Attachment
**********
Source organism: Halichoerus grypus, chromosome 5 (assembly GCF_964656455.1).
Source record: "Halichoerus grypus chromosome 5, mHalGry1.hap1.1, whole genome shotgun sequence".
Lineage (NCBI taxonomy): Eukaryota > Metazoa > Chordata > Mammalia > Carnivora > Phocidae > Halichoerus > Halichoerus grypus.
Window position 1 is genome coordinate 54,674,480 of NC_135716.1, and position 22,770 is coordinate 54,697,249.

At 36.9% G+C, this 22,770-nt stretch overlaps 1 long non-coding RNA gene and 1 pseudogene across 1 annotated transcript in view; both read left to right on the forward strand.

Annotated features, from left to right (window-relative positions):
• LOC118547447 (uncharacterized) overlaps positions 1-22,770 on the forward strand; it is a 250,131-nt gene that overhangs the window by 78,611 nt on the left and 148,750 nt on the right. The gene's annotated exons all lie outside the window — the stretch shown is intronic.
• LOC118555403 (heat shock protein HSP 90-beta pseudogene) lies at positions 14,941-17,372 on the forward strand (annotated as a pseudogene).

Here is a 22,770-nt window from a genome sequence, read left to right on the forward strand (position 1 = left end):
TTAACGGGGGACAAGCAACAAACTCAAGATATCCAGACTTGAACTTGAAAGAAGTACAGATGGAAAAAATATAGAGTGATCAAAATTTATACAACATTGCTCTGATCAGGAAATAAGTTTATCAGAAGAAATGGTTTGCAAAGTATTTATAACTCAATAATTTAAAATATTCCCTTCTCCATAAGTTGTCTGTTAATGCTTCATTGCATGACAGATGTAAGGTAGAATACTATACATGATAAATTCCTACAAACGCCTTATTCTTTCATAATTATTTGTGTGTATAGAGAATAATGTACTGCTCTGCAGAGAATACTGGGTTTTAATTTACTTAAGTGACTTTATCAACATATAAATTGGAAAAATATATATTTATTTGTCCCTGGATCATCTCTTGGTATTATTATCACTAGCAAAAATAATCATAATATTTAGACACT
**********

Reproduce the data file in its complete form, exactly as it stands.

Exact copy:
Source organism: Halichoerus grypus, chromosome 5 (assembly GCF_964656455.1).
Source record: "Halichoerus grypus chromosome 5, mHalGry1.hap1.1, whole genome shotgun sequence".
Lineage (NCBI taxonomy): Eukaryota > Metazoa > Chordata > Mammalia > Carnivora > Phocidae > Halichoerus > Halichoerus grypus.
Window position 1 is genome coordinate 54,674,480 of NC_135716.1, and position 22,770 is coordinate 54,697,249.

At 36.9% G+C, this 22,770-nt stretch overlaps 1 long non-coding RNA gene and 1 pseudogene across 1 annotated transcript in view; both read left to right on the forward strand.

Annotated features, from left to right (window-relative positions):
• LOC118547447 (uncharacterized) overlaps positions 1-22,770 on the forward strand; it is a 250,131-nt gene that overhangs the window by 78,611 nt on the left and 148,750 nt on the right. The gene's annotated exons all lie outside the window — the stretch shown is intronic.
• LOC118555403 (heat shock protein HSP 90-beta pseudogene) lies at positions 14,941-17,372 on the forward strand (annotated as a pseudogene).

Here is a 22,770-nt window from a genome sequence, read left to right on the forward strand (position 1 = left end):
TTAACGGGGGACAAGCAACAAACTCAAGATATCCAGACTTGAACTTGAAAGAAGTACAGATGGAAAAAATATAGAGTGATCAAAATTTATACAACATTGCTCTGATCAGGAAATAAGTTTATCAGAAGAAATGGTTTGCAAAGTATTTATAACTCAATAATTTAAAATATTCCCTTCTCCATAAGTTGTCTGTTAATGCTTCATTGCATGACAGATGTAAGGTAGAATACTATACATGATAAATTCCTACAAACGCCTTATTCTTTCATAATTATTTGTGTGTATAGAGAATAATGTACTGCTCTGCAGAGAATACTGGGTTTTAATTTACTTAAGTGACTTTATCAACATATAAATTGGAAAAATATATATTTATTTGTCCCTGGATCATCTCTTGGTATTATTATCACTAGCAAAAATAATCATAATATTTAGACACT